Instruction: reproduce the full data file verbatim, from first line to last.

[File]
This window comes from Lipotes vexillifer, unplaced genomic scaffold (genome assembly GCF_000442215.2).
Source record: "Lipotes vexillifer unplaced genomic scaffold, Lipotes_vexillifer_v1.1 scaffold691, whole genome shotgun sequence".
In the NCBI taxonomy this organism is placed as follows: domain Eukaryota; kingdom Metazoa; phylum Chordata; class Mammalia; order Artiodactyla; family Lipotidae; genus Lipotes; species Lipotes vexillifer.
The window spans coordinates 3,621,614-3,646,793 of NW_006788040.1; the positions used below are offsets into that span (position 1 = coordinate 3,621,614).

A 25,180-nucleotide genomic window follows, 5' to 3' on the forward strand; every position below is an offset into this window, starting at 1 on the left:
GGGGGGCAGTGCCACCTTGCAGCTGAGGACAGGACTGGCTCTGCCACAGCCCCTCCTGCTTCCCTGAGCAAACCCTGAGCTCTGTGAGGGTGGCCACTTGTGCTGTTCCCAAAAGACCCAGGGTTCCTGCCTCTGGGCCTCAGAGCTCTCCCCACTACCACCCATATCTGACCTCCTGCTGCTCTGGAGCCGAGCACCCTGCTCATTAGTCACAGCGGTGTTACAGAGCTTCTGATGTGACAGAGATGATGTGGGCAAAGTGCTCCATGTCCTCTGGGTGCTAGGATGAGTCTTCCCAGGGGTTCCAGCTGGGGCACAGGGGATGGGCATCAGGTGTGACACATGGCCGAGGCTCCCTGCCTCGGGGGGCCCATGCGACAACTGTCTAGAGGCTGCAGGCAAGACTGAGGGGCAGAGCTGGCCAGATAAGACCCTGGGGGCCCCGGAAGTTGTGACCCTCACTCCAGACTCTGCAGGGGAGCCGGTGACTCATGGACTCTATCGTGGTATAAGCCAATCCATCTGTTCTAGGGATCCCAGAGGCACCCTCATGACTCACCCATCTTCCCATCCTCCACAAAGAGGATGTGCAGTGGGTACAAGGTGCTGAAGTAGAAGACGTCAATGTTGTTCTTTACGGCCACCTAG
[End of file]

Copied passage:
This window comes from Lipotes vexillifer, unplaced genomic scaffold (genome assembly GCF_000442215.2).
Source record: "Lipotes vexillifer unplaced genomic scaffold, Lipotes_vexillifer_v1.1 scaffold691, whole genome shotgun sequence".
In the NCBI taxonomy this organism is placed as follows: domain Eukaryota; kingdom Metazoa; phylum Chordata; class Mammalia; order Artiodactyla; family Lipotidae; genus Lipotes; species Lipotes vexillifer.
The window spans coordinates 3,621,614-3,646,793 of NW_006788040.1; the positions used below are offsets into that span (position 1 = coordinate 3,621,614).

A 25,180-nucleotide genomic window follows, 5' to 3' on the forward strand; every position below is an offset into this window, starting at 1 on the left:
GGGGGGCAGTGCCACCTTGCAGCTGAGGACAGGACTGGCTCTGCCACAGCCCCTCCTGCTTCCCTGAGCAAACCCTGAGCTCTGTGAGGGTGGCCACTTGTGCTGTTCCCAAAAGACCCAGGGTTCCTGCCTCTGGGCCTCAGAGCTCTCCCCACTACCACCCATATCTGACCTCCTGCTGCTCTGGAGCCGAGCACCCTGCTCATTAGTCACAGCGGTGTTACAGAGCTTCTGATGTGACAGAGATGATGTGGGCAAAGTGCTCCATGTCCTCTGGGTGCTAGGATGAGTCTTCCCAGGGGTTCCAGCTGGGGCACAGGGGATGGGCATCAGGTGTGACACATGGCCGAGGCTCCCTGCCTCGGGGGGCCCATGCGACAACTGTCTAGAGGCTGCAGGCAAGACTGAGGGGCAGAGCTGGCCAGATAAGACCCTGGGGGCCCCGGAAGTTGTGACCCTCACTCCAGACTCTGCAGGGGAGCCGGTGACTCATGGACTCTATCGTGGTATAAGCCAATCCATCTGTTCTAGGGATCCCAGAGGCACCCTCATGACTCACCCATCTTCCCATCCTCCACAAAGAGGATGTGCAGTGGGTACAAGGTGCTGAAGTAGAAGACGTCAATGTTGTTCTTTACGGCCACCTAG